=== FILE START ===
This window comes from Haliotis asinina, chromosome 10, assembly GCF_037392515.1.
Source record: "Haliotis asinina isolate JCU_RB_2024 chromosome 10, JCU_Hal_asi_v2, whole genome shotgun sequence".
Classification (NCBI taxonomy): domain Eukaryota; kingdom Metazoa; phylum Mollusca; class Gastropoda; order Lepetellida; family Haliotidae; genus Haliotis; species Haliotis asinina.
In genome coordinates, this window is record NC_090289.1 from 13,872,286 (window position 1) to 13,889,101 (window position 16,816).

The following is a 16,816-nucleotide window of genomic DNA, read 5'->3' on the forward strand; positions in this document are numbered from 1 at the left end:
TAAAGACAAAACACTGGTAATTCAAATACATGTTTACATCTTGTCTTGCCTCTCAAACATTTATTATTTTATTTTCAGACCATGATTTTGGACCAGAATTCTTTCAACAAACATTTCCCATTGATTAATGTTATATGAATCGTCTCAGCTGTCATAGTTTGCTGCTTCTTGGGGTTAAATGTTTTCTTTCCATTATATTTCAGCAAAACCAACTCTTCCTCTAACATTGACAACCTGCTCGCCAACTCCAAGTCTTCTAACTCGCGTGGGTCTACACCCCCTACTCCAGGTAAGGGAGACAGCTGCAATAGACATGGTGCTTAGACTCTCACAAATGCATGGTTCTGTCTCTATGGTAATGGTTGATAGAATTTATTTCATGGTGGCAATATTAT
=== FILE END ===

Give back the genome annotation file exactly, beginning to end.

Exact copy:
This window comes from Haliotis asinina, chromosome 10, assembly GCF_037392515.1.
Source record: "Haliotis asinina isolate JCU_RB_2024 chromosome 10, JCU_Hal_asi_v2, whole genome shotgun sequence".
Classification (NCBI taxonomy): domain Eukaryota; kingdom Metazoa; phylum Mollusca; class Gastropoda; order Lepetellida; family Haliotidae; genus Haliotis; species Haliotis asinina.
In genome coordinates, this window is record NC_090289.1 from 13,872,286 (window position 1) to 13,889,101 (window position 16,816).

The following is a 16,816-nucleotide window of genomic DNA, read 5'->3' on the forward strand; positions in this document are numbered from 1 at the left end:
TAAAGACAAAACACTGGTAATTCAAATACATGTTTACATCTTGTCTTGCCTCTCAAACATTTATTATTTTATTTTCAGACCATGATTTTGGACCAGAATTCTTTCAACAAACATTTCCCATTGATTAATGTTATATGAATCGTCTCAGCTGTCATAGTTTGCTGCTTCTTGGGGTTAAATGTTTTCTTTCCATTATATTTCAGCAAAACCAACTCTTCCTCTAACATTGACAACCTGCTCGCCAACTCCAAGTCTTCTAACTCGCGTGGGTCTACACCCCCTACTCCAGGTAAGGGAGACAGCTGCAATAGACATGGTGCTTAGACTCTCACAAATGCATGGTTCTGTCTCTATGGTAATGGTTGATAGAATTTATTTCATGGTGGCAATATTAT